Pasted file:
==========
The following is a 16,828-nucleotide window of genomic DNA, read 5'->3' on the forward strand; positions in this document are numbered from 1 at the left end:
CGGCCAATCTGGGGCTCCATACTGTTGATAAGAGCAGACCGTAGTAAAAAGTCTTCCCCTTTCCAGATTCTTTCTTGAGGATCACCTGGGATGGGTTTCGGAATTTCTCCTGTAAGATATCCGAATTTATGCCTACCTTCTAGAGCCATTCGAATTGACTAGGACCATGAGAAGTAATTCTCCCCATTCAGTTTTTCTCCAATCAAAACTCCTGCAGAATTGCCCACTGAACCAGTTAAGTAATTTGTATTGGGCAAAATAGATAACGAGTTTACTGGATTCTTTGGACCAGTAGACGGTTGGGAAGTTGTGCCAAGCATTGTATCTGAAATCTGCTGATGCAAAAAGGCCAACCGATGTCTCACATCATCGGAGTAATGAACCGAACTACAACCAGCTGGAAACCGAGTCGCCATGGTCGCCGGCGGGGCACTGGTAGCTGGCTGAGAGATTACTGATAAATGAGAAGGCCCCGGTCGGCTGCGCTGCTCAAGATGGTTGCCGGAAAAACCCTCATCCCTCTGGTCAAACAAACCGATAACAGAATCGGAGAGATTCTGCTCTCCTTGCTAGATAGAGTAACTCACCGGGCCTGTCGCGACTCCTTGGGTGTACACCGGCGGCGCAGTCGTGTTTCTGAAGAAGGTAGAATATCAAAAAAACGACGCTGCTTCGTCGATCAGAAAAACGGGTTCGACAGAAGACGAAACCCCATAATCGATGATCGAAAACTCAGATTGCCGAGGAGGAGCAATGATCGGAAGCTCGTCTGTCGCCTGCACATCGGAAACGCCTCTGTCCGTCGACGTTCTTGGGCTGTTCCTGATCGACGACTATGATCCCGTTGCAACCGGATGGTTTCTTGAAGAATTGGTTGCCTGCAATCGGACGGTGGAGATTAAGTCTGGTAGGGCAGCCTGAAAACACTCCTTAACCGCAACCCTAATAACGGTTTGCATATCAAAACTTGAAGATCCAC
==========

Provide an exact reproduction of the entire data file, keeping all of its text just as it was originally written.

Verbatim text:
The following is a 16,828-nucleotide window of genomic DNA, read 5'->3' on the forward strand; positions in this document are numbered from 1 at the left end:
CGGCCAATCTGGGGCTCCATACTGTTGATAAGAGCAGACCGTAGTAAAAAGTCTTCCCCTTTCCAGATTCTTTCTTGAGGATCACCTGGGATGGGTTTCGGAATTTCTCCTGTAAGATATCCGAATTTATGCCTACCTTCTAGAGCCATTCGAATTGACTAGGACCATGAGAAGTAATTCTCCCCATTCAGTTTTTCTCCAATCAAAACTCCTGCAGAATTGCCCACTGAACCAGTTAAGTAATTTGTATTGGGCAAAATAGATAACGAGTTTACTGGATTCTTTGGACCAGTAGACGGTTGGGAAGTTGTGCCAAGCATTGTATCTGAAATCTGCTGATGCAAAAAGGCCAACCGATGTCTCACATCATCGGAGTAATGAACCGAACTACAACCAGCTGGAAACCGAGTCGCCATGGTCGCCGGCGGGGCACTGGTAGCTGGCTGAGAGATTACTGATAAATGAGAAGGCCCCGGTCGGCTGCGCTGCTCAAGATGGTTGCCGGAAAAACCCTCATCCCTCTGGTCAAACAAACCGATAACAGAATCGGAGAGATTCTGCTCTCCTTGCTAGATAGAGTAACTCACCGGGCCTGTCGCGACTCCTTGGGTGTACACCGGCGGCGCAGTCGTGTTTCTGAAGAAGGTAGAATATCAAAAAAACGACGCTGCTTCGTCGATCAGAAAAACGGGTTCGACAGAAGACGAAACCCCATAATCGATGATCGAAAACTCAGATTGCCGAGGAGGAGCAATGATCGGAAGCTCGTCTGTCGCCTGCACATCGGAAACGCCTCTGTCCGTCGACGTTCTTGGGCTGTTCCTGATCGACGACTATGATCCCGTTGCAACCGGATGGTTTCTTGAAGAATTGGTTGCCTGCAATCGGACGGTGGAGATTAAGTCTGGTAGGGCAGCCTGAAAACACTCCTTAACCGCAACCCTAATAACGGTTTGCATATCAAAACTTGAAGATCCAC